After Coles' work was published a woman named Carol Gilligan reviewed the studies that Cole had done and reanalyzed them, in a book called, "In a Different Voice." Rather than seeing the boys' responses as evidence of "higher" development and the girls' as "lower" she redefined them as different. And she pointed out that the girls responses, so firmly rooted in human context and relatedness were devalued by a society in which the typically masculine is of more cultural worth than the typically feminine. She asked, "Why is it considered a 'higher' order of moral development to value universal principle over human context?" and in so doing highlighted the sexism inherent in the analysis.

As we can see, this type of analysis is extremely useful in understanding typical submissive conflicts. We tend to ask the wrong questions: "am I bad, sick, weak?", when we should be asking, "is there something missing from the yardstick I use to measure myself?"

If one looks at capacity for relatedness as a strength, as a good, then it becomes clear that the submissive has a talent for this, for relatedness. And that seeking a partner who can meet her need for this relatedness is a good thing, a healthy thing.

If we begin our analysis without the cultural assumptions about what is of "higher" value, we can begin to understand that it is possible for a woman to be submissive, and to be healthy. And we can try to imagine what a healthy submissive functions like, and how she developed her adult personality. Let's start backwards, and ask ourselves, what might a healthy adult submissive woman "look" like, psychologically speaking:

1. The healthy submissive is capable of, and thrives on, intense, intimate, emotionally open relationships. This is often evident in the number of nourishing, sustaining, and life affirming friendships she makes over the years.

2. The healthy submissive is a giver. She often needs help to ration herself because her impulses nearly always lead her to want to do good for others.

3. The healthy submissive is capable of intense joy, especially in the context of a sustaining relationship.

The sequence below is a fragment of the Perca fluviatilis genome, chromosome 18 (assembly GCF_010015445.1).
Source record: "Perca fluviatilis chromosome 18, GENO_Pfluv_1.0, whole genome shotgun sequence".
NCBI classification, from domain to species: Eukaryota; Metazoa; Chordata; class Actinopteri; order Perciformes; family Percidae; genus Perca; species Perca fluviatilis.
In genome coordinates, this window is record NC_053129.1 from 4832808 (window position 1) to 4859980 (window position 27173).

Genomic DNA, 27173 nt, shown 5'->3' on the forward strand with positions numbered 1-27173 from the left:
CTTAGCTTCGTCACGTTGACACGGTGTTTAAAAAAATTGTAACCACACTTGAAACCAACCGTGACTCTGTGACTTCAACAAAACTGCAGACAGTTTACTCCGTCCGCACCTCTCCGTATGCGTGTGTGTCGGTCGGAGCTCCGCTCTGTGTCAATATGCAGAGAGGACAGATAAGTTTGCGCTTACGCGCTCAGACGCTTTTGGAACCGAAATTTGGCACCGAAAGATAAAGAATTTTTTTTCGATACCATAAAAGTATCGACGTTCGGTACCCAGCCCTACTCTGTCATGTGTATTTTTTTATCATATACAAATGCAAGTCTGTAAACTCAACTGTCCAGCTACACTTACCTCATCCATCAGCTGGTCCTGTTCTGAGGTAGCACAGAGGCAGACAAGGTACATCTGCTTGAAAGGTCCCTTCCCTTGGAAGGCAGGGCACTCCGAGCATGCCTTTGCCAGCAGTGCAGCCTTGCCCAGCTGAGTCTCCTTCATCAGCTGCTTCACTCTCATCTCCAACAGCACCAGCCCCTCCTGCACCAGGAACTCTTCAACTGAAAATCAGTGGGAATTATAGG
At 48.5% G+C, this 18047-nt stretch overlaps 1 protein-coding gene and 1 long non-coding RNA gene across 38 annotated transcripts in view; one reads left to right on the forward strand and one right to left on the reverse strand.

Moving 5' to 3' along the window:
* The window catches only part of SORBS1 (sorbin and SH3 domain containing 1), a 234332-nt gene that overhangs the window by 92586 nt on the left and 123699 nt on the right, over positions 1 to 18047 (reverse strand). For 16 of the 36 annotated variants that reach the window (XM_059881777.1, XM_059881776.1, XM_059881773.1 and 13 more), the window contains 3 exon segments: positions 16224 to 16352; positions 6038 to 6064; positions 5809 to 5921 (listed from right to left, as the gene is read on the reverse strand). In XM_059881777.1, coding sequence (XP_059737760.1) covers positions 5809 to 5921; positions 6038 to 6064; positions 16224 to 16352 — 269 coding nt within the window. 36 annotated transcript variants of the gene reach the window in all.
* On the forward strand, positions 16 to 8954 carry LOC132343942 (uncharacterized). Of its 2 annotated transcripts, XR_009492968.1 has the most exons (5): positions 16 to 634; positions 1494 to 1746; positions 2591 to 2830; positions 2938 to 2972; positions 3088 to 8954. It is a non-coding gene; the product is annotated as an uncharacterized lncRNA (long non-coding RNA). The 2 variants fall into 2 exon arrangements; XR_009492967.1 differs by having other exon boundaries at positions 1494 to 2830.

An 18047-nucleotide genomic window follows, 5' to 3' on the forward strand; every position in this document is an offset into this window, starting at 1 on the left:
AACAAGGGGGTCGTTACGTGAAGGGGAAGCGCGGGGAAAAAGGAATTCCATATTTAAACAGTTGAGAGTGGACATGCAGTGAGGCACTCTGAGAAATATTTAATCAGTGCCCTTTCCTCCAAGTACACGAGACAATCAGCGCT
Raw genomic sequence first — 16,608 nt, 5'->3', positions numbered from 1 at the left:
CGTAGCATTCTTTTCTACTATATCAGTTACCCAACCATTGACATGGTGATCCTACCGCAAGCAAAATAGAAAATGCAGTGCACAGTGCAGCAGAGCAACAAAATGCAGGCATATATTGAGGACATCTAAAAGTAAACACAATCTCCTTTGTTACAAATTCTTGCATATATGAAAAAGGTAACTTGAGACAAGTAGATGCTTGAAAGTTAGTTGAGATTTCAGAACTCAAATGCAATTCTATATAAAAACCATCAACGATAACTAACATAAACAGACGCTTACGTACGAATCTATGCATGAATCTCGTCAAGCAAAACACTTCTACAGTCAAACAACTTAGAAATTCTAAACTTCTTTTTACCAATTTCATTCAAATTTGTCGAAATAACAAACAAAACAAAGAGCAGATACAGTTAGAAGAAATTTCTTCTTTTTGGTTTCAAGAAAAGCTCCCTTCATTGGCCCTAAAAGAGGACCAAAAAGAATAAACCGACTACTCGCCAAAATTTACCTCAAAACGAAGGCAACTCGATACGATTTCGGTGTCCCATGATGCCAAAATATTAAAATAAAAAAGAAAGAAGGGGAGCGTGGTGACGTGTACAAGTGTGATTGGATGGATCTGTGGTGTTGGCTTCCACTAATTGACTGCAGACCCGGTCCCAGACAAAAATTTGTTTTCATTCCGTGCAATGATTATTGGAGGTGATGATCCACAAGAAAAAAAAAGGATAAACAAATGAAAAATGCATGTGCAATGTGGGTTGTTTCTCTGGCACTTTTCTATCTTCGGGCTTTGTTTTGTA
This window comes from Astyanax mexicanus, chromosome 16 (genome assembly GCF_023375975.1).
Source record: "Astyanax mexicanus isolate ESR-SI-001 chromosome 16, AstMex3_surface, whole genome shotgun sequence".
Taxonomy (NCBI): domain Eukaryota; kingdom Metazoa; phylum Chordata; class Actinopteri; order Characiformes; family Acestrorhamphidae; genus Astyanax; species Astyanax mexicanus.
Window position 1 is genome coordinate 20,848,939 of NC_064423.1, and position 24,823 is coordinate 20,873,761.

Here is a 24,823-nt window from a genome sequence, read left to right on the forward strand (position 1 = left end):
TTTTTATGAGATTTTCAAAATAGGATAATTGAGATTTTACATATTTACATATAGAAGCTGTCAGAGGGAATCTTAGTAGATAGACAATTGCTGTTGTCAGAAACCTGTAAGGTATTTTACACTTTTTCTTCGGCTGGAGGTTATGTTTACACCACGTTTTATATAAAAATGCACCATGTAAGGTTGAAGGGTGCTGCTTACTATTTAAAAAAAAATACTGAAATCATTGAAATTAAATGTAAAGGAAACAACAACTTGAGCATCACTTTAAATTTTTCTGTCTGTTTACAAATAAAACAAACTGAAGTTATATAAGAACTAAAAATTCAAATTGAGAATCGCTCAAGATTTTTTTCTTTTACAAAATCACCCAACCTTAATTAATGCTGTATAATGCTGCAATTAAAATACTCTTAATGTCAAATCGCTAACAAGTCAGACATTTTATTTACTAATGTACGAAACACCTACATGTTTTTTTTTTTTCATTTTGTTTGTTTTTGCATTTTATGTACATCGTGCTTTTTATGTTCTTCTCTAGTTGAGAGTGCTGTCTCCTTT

4. The healthy submissive finds significant relaxation when properly related. She is at ease in that place.

5. The healthy submissive has finely tuned interpersonal sensitivity. She is reactive to subtle shifts in the emotional tone of others.

6. The healthy submissive has a fluidity of self, a flexibility that enables her to adapt to changing circumstances.

7. The healthy submissive is playful.

8. The healthy submissive has no more than the usual cultural conflicts about her body, and its goodness and beauty.

9. The healthy submissive takes pride in her accomplishments.

10. The healthy submissive accepts herself as she is, knowing that while her culture values independence and self sufficiency, she has strong dependency needs and that there is no inherent "wrongness" about those needs.

11. The healthy submissive seeks nourishing relationships.

12. The healthy submissive, in accepting herself "as is" is tolerant of others. But neither will she allow anyone to tell her what her truth should be.

13. The healthy submissive has a reasonable self concept, aware of her difficulties as well as her strengths.

14. The healthy submissive hungers to be the object of an intense and penetrating understanding. When her nature is understood and she is held in a loving and firm frame, her devotion is almost limitless. The healthy submissive has an enormous capacity for devotion, from which springs her service.

What makes a woman a submissive?

As with all conjectures about human development, the answer is likely twofold: a combination of nature and nurture, biology and environment.

There is a whole body of literature that makes observations about temperament. This literature talks about the variations in behavior in infancy as a manifestation of temperament: the expression of regularity, responsiveness, and reactivity. In the area of regularity, some infants are regular and predictable from the get-go: they sleep regularly, wake at predictable intervals to nurse, and have predictable periods of alertness in which they begin the earliest socialization. Some infants are irregular: they will one day sleep for an 8 hour stretch, then be awake all night, the next day they will sleep for one hour intervals through a 24 hour period. In the area of responsiveness, some infants will find novelty and intense stimulation aversive, and will withdraw or become irritable when presented with those; some infants are stimulated to engage and explore novelty and intense stimulation. Some infants have high thresholds for sensation, requiring a relatively intense stimulus to become aversive, some have low thresholds, and respond to mild stimulation. Some infants will for example, be intensely distressed by a wet diaper; some will not register discomfort until diaper rash sets in.

The sum total of these innate, biologically founded responses make up temperament. It is easy to see what people mean by an "easy" baby: one who sleeps, eats, and eliminates regularly and predictably; one who has a moderate response to stimulation, neither withdrawing nor reacting intensely; one who is drawn easily into social exchanges, and provides pleasurable reinforcement of socialization with their caregivers, one who is easily "read" and easily comforted, one who accepts change without undue distress.